“It didn’t take long to see exactly how much I had been missing” Null writes. “The primary screen within the app shows where power is coming from (solar, battery, or grid), and where it’s going (to the home, back to the battery, or back to the grid), all in real time. From there, it’s easy to drill down and get insights into (almost) every circuit in my home, detailing each circuit’s current power draw and, as time went on, how much power each circuit is eating up.”
More important, the panel allowed Null to control how power from the battery is being used. Circuits are divided into categories—must have, nice to have, and not essential—and swapping circuits into another category is simply a drag-and-drop operation in the app, he said.
Although he had some quibbles with the system, including a retail price tag that can range from $6,000 to $7,500, Null called the system a “long-overdue” product that could shake up a stodgy industry that hasn’t seem much progress since the 1960s.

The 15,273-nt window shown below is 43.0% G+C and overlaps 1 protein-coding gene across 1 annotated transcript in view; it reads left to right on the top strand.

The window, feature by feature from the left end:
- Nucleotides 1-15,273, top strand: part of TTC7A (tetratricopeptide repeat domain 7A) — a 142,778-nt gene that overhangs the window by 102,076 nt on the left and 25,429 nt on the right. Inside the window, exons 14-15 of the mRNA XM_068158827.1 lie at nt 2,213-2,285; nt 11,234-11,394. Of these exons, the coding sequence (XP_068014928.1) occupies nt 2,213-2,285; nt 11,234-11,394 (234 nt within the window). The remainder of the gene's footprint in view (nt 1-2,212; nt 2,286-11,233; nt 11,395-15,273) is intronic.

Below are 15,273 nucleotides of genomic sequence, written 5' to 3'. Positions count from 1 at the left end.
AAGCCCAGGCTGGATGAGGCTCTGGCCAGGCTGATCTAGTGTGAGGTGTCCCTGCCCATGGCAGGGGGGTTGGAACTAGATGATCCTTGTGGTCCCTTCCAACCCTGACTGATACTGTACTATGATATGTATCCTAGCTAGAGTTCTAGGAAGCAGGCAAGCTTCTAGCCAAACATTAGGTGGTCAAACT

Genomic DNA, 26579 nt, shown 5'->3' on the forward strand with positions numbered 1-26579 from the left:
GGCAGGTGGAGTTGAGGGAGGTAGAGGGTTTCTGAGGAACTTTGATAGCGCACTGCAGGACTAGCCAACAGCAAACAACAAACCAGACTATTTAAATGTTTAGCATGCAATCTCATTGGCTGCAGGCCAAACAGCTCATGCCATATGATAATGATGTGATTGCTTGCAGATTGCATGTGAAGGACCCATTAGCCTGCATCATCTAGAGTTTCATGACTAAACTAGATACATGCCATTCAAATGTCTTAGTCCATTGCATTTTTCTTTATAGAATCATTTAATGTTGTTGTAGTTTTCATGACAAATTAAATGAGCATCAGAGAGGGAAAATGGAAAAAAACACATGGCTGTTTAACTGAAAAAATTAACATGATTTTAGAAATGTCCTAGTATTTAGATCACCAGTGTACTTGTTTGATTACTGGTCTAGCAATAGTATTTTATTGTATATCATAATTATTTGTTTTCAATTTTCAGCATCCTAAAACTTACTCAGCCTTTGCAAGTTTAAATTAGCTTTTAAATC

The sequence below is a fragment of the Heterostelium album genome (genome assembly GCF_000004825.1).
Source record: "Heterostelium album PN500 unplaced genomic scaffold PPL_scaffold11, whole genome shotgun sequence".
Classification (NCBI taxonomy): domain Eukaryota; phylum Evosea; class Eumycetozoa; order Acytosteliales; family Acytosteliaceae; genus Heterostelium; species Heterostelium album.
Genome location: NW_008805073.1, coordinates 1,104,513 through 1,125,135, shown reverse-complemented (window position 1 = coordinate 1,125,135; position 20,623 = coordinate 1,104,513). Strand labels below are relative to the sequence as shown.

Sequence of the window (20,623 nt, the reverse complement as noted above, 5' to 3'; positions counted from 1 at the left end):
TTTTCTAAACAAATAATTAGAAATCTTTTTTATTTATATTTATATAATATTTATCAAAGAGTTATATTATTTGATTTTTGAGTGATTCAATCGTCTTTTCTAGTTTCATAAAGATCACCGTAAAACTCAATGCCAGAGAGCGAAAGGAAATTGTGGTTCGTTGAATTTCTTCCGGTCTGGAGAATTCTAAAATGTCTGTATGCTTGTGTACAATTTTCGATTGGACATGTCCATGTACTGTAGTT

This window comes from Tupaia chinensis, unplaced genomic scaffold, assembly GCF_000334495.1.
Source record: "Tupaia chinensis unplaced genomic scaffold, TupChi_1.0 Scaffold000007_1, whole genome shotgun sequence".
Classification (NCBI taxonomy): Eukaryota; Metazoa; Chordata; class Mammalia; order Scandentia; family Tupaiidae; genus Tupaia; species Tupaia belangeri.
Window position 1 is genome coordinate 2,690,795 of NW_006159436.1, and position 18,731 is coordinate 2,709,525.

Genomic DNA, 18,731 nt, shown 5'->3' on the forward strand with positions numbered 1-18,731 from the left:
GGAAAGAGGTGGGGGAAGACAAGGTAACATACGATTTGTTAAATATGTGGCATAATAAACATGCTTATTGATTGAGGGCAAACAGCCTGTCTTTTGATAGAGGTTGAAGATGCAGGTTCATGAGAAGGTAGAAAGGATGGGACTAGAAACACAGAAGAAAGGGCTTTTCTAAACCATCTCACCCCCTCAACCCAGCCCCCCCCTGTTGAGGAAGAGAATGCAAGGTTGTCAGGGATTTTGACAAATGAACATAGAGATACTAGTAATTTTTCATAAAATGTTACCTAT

The three-year-old, privately held company would not discuss sales figures, but through a spokeswoman said that it has been installing panels in homes around the country since the summer of 2020. It closed on a $20 million round of funding in January. In addition to the Green Mountain Power project, Span also is partnering with Silicon Valley Clean Energy to install panels in the SVCE service area as part of an effort to reduce natural gas emissions.
For the record, there’s a note at the bottom of Null’s article disclosing that the panel was installed for a “nominal fee” and that it would not be returned after the review was published. Further, Wired says it may earn a commission when readers buy products using links in published articles.
Scott Gibson is a contributing writer at Green Building Advisor and Fine Homebuilding magazine.